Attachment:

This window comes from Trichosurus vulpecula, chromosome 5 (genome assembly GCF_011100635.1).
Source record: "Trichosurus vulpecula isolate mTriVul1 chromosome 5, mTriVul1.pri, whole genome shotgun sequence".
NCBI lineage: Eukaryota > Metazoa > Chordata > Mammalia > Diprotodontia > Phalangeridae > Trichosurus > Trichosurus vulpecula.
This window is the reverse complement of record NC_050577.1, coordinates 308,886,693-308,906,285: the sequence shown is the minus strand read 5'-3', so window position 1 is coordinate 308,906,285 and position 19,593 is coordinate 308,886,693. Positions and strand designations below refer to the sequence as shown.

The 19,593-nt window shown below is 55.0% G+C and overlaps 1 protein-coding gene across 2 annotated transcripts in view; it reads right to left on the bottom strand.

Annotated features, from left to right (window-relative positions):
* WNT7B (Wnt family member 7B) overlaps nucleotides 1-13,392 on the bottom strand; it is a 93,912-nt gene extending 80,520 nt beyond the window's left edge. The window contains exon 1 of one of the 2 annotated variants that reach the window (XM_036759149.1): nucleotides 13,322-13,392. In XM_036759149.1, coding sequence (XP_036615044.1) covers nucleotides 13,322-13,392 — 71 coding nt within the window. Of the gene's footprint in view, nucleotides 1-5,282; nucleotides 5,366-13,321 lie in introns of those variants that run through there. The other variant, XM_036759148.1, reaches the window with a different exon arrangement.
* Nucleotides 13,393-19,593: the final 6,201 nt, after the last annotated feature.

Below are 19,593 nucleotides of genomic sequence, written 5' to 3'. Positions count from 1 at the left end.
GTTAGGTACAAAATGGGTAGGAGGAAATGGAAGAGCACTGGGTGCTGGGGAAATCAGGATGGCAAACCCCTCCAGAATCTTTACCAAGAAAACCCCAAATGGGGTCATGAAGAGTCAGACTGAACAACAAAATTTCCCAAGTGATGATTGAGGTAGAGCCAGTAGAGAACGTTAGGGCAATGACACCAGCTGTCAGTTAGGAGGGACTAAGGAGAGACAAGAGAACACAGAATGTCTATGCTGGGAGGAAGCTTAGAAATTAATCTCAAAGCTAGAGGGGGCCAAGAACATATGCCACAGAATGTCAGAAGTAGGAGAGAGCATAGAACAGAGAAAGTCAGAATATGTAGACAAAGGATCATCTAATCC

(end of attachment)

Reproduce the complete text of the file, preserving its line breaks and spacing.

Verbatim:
This window comes from Trichosurus vulpecula, chromosome 5 (genome assembly GCF_011100635.1).
Source record: "Trichosurus vulpecula isolate mTriVul1 chromosome 5, mTriVul1.pri, whole genome shotgun sequence".
NCBI lineage: Eukaryota > Metazoa > Chordata > Mammalia > Diprotodontia > Phalangeridae > Trichosurus > Trichosurus vulpecula.
This window is the reverse complement of record NC_050577.1, coordinates 308,886,693-308,906,285: the sequence shown is the minus strand read 5'-3', so window position 1 is coordinate 308,906,285 and position 19,593 is coordinate 308,886,693. Positions and strand designations below refer to the sequence as shown.

The 19,593-nt window shown below is 55.0% G+C and overlaps 1 protein-coding gene across 2 annotated transcripts in view; it reads right to left on the bottom strand.

Annotated features, from left to right (window-relative positions):
* WNT7B (Wnt family member 7B) overlaps nucleotides 1-13,392 on the bottom strand; it is a 93,912-nt gene extending 80,520 nt beyond the window's left edge. The window contains exon 1 of one of the 2 annotated variants that reach the window (XM_036759149.1): nucleotides 13,322-13,392. In XM_036759149.1, coding sequence (XP_036615044.1) covers nucleotides 13,322-13,392 — 71 coding nt within the window. Of the gene's footprint in view, nucleotides 1-5,282; nucleotides 5,366-13,321 lie in introns of those variants that run through there. The other variant, XM_036759148.1, reaches the window with a different exon arrangement.
* Nucleotides 13,393-19,593: the final 6,201 nt, after the last annotated feature.

Below are 19,593 nucleotides of genomic sequence, written 5' to 3'. Positions count from 1 at the left end.
GTTAGGTACAAAATGGGTAGGAGGAAATGGAAGAGCACTGGGTGCTGGGGAAATCAGGATGGCAAACCCCTCCAGAATCTTTACCAAGAAAACCCCAAATGGGGTCATGAAGAGTCAGACTGAACAACAAAATTTCCCAAGTGATGATTGAGGTAGAGCCAGTAGAGAACGTTAGGGCAATGACACCAGCTGTCAGTTAGGAGGGACTAAGGAGAGACAAGAGAACACAGAATGTCTATGCTGGGAGGAAGCTTAGAAATTAATCTCAAAGCTAGAGGGGGCCAAGAACATATGCCACAGAATGTCAGAAGTAGGAGAGAGCATAGAACAGAGAAAGTCAGAATATGTAGACAAAGGATCATCTAATCC